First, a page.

THE GYMNAST “We signed him up for gymnastics because he would always scare us jumping off the stairs, so we decided he could go to the gym to work out his energy,” his mom, Joyce Huang, recalled. Immediately, Huang excelled in the sport and began competing at six years old. “I love gymnastics because being able to do the skills we do in gymnastics is super exciting,” Huang said. Huang’s commitment catapulted him into the national spotlight when he made the Junior National Development Team, in 2011. Huang’s successes continued, and by 7th grade he was invited to join the Junior National Team. He has qualified three times since, competing in internationally in the hopes of someday joining the U.S. Olympic team. In order to get to this place, however, Huang has dedicated a large chunk of his time to practicing. He trains four hours a day, six days a week, and scrambles to get his homework done during the 50 minute com-

mute to his gym in Pleasanton. This leaves him with only six hours of sleep a night. Even with a grueling training schedule and undeniable skill, Huang has run into roadblocks in his performance. “I had a period of time where I wasn’t getting the gym results I had been getting starting from 5th grade to 7th grade,” Huang said. “I started losing to many people I had previously beaten.” However, he did not give up; he took his losses as motivation to practice more purposefully. His work ethic has gained him many admirers, including his current coach, Vince Miller, who is considered one of the best coaches in the country. “He never complains and never seems to tire, despite his hectic daily schedule. I believe that, in addition to his natural talent, it is his greatest strength,” Miller said. Huang’s commitment to the sport resulted in success at his most recent international competition in Katy, Texas. Out of 29 gymnasts competing from five different coun-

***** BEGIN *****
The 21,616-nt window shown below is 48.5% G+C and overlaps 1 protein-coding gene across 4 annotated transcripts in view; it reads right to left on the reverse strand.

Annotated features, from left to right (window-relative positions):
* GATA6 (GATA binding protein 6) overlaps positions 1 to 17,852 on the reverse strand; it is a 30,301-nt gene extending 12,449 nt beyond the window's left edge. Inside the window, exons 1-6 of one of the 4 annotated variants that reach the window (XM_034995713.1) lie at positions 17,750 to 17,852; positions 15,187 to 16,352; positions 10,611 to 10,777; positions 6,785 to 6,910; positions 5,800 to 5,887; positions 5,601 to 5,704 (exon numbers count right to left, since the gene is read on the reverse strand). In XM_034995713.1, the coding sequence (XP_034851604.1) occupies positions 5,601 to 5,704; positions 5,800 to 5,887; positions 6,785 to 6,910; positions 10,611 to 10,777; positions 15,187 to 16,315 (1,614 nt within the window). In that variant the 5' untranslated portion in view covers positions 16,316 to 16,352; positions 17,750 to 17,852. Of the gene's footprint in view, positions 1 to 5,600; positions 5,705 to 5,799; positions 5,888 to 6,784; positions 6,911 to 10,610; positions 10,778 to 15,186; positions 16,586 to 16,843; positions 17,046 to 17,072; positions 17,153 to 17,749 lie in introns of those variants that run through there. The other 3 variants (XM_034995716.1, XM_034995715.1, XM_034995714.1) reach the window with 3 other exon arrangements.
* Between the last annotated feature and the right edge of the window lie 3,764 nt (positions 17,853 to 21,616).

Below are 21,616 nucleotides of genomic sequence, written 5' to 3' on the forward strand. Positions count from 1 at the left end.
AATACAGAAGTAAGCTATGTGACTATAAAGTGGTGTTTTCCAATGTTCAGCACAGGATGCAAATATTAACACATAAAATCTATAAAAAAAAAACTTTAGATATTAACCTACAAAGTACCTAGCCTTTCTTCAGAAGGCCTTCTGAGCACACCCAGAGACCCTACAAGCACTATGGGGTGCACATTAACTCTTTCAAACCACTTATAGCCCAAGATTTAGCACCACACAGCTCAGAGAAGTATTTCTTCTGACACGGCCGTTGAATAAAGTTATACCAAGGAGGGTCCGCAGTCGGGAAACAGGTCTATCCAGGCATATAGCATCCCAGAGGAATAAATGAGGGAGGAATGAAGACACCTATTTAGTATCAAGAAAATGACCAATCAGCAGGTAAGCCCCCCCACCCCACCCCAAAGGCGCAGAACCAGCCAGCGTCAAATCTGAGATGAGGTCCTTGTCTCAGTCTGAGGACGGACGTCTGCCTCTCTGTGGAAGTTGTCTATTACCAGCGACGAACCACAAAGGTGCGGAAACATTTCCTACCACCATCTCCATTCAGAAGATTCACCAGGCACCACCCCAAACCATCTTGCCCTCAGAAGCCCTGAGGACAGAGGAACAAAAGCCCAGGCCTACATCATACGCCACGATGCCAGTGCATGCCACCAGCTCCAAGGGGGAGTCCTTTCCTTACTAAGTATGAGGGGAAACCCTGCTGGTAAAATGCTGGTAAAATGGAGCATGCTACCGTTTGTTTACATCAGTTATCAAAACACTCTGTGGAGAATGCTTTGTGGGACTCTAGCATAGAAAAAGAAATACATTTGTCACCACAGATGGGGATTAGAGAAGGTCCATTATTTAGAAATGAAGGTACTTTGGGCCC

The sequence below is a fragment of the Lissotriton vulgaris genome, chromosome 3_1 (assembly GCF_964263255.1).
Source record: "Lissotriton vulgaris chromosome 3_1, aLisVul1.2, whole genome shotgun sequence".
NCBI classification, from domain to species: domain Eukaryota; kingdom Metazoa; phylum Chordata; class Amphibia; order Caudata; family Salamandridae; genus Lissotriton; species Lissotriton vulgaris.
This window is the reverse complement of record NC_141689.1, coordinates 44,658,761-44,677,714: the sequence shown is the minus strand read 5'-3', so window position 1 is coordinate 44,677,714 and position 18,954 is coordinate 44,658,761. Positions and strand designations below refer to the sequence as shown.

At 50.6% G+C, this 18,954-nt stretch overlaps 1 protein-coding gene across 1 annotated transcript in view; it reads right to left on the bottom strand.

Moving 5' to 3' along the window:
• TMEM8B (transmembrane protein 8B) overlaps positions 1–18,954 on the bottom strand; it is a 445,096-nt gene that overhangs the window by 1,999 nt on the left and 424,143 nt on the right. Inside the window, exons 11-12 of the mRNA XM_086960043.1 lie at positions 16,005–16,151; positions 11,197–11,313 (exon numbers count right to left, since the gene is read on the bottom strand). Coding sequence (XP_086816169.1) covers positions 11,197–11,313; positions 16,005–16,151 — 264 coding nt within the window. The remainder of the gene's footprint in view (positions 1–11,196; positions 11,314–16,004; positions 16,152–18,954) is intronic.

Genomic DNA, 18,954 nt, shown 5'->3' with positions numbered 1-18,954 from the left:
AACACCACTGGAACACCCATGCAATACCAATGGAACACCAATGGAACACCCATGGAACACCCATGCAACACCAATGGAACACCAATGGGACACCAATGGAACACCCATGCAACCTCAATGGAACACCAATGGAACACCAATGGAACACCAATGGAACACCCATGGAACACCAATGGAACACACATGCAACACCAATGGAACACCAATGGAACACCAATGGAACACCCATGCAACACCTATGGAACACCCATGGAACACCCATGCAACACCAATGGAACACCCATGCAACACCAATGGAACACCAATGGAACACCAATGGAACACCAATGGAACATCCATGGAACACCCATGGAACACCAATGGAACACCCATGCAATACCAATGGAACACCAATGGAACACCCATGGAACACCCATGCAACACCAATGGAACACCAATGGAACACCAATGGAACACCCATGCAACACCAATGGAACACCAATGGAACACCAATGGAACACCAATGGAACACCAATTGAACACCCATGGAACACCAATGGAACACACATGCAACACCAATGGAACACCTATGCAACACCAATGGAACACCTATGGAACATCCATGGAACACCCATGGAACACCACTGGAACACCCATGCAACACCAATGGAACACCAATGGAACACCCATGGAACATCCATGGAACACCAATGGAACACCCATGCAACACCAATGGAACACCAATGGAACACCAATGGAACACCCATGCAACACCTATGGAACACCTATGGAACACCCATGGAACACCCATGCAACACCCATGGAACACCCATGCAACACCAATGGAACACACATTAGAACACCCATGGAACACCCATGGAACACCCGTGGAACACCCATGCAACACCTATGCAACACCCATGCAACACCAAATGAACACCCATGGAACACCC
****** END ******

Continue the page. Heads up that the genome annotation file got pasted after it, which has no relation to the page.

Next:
“He never complains and never seems to tire, despite his hectic daily schedule. I believe that, in addition to his natural talent, it is his greatest strength.” — Miller

ties, he placed seventh on floor and third on pommel horse. Huang aims to continue his rigorous training throughout college in hopes of reaching his full potential as an athlete. COURTESY OF BENNET HUANG

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Cynthia Schuman www.cynthiaschuman.com Resin | Enamel | Oil